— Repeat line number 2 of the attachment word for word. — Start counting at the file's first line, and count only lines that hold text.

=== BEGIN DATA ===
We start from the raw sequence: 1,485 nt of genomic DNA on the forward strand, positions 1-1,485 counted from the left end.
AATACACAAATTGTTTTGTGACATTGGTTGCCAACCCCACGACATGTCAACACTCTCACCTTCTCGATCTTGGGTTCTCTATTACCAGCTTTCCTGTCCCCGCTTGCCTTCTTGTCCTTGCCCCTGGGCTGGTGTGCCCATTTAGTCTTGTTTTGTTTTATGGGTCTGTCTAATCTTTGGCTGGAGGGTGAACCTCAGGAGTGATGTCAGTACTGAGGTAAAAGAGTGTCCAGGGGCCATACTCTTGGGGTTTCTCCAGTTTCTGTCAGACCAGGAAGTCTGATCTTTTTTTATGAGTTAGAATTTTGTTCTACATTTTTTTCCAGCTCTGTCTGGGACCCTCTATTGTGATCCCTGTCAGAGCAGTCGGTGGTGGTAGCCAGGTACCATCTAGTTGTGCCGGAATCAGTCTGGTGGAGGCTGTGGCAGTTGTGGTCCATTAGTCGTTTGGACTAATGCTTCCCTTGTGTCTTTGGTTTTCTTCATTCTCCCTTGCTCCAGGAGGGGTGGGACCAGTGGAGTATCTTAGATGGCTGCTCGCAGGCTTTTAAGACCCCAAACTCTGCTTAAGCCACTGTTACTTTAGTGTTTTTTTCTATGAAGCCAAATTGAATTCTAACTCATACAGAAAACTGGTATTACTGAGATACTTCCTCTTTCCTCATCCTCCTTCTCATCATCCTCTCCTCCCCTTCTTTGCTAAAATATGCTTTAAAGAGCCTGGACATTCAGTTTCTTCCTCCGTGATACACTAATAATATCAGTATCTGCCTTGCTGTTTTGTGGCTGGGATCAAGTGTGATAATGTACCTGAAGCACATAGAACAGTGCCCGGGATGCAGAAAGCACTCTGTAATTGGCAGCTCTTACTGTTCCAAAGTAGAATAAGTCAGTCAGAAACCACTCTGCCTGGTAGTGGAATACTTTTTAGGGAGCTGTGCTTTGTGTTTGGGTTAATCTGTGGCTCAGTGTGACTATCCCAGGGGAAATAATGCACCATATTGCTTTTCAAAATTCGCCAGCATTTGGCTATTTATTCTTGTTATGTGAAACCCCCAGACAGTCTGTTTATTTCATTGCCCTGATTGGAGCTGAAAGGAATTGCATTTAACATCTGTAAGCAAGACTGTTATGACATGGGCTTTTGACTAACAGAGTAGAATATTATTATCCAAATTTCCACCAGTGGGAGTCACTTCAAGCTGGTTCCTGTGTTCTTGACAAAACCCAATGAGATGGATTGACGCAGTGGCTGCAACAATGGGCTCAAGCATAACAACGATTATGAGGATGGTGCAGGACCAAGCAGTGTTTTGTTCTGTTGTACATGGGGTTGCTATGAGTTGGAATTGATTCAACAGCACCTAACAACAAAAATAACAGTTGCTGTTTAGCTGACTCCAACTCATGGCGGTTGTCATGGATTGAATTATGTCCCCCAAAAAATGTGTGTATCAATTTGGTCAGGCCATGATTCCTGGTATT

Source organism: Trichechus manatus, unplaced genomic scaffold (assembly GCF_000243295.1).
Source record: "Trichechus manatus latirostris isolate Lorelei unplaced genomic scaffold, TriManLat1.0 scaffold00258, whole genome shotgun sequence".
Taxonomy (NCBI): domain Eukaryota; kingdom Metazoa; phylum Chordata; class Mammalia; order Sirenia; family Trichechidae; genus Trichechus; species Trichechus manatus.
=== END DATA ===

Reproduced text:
AATACACAAATTGTTTTGTGACATTGGTTGCCAACCCCACGACATGTCAACACTCTCACCTTCTCGATCTTGGGTTCTCTATTACCAGCTTTCCTGTCCCCGCTTGCCTTCTTGTCCTTGCCCCTGGGCTGGTGTGCCCATTTAGTCTTGTTTTGTTTTATGGGTCTGTCTAATCTTTGGCTGGAGGGTGAACCTCAGGAGTGATGTCAGTACTGAGGTAAAAGAGTGTCCAGGGGCCATACTCTTGGGGTTTCTCCAGTTTCTGTCAGACCAGGAAGTCTGATCTTTTTTTATGAGTTAGAATTTTGTTCTACATTTTTTTCCAGCTCTGTCTGGGACCCTCTATTGTGATCCCTGTCAGAGCAGTCGGTGGTGGTAGCCAGGTACCATCTAGTTGTGCCGGAATCAGTCTGGTGGAGGCTGTGGCAGTTGTGGTCCATTAGTCGTTTGGACTAATGCTTCCCTTGTGTCTTTGGTTTTCTTCATTCTCCCTTGCTCCAGGAGGGGTGGGACCAGTGGAGTATCTTAGATGGCTGCTCGCAGGCTTTTAAGACCCCAAACTCTGCTTAAGCCACTGTTACTTTAGTGTTTTTTTCTATGAAGCCAAATTGAATTCTAACTCATACAGAAAACTGGTATTACTGAGATACTTCCTCTTTCCTCATCCTCCTTCTCATCATCCTCTCCTCCCCTTCTTTGCTAAAATATGCTTTAAAGAGCCTGGACATTCAGTTTCTTCCTCCGTGATACACTAATAATATCAGTATCTGCCTTGCTGTTTTGTGGCTGGGATCAAGTGTGATAATGTACCTGAAGCACATAGAACAGTGCCCGGGATGCAGAAAGCACTCTGTAATTGGCAGCTCTTACTGTTCCAAAGTAGAATAAGTCAGTCAGAAACCACTCTGCCTGGTAGTGGAATACTTTTTAGGGAGCTGTGCTTTGTGTTTGGGTTAATCTGTGGCTCAGTGTGACTATCCCAGGGGAAATAATGCACCATATTGCTTTTCAAAATTCGCCAGCATTTGGCTATTTATTCTTGTTATGTGAAACCCCCAGACAGTCTGTTTATTTCATTGCCCTGATTGGAGCTGAAAGGAATTGCATTTAACATCTGTAAGCAAGACTGTTATGACATGGGCTTTTGACTAACAGAGTAGAATATTATTATCCAAATTTCCACCAGTGGGAGTCACTTCAAGCTGGTTCCTGTGTTCTTGACAAAACCCAATGAGATGGATTGACGCAGTGGCTGCAACAATGGGCTCAAGCATAACAACGATTATGAGGATGGTGCAGGACCAAGCAGTGTTTTGTTCTGTTGTACATGGGGTTGCTATGAGTTGGAATTGATTCAACAGCACCTAACAACAAAAATAACAGTTGCTGTTTAGCTGACTCCAACTCATGGCGGTTGTCATGGATTGAATTATGTCCCCCAAAAAATGTGTGTATCAATTTGGTCAGGCCATGATTCCTGGTATT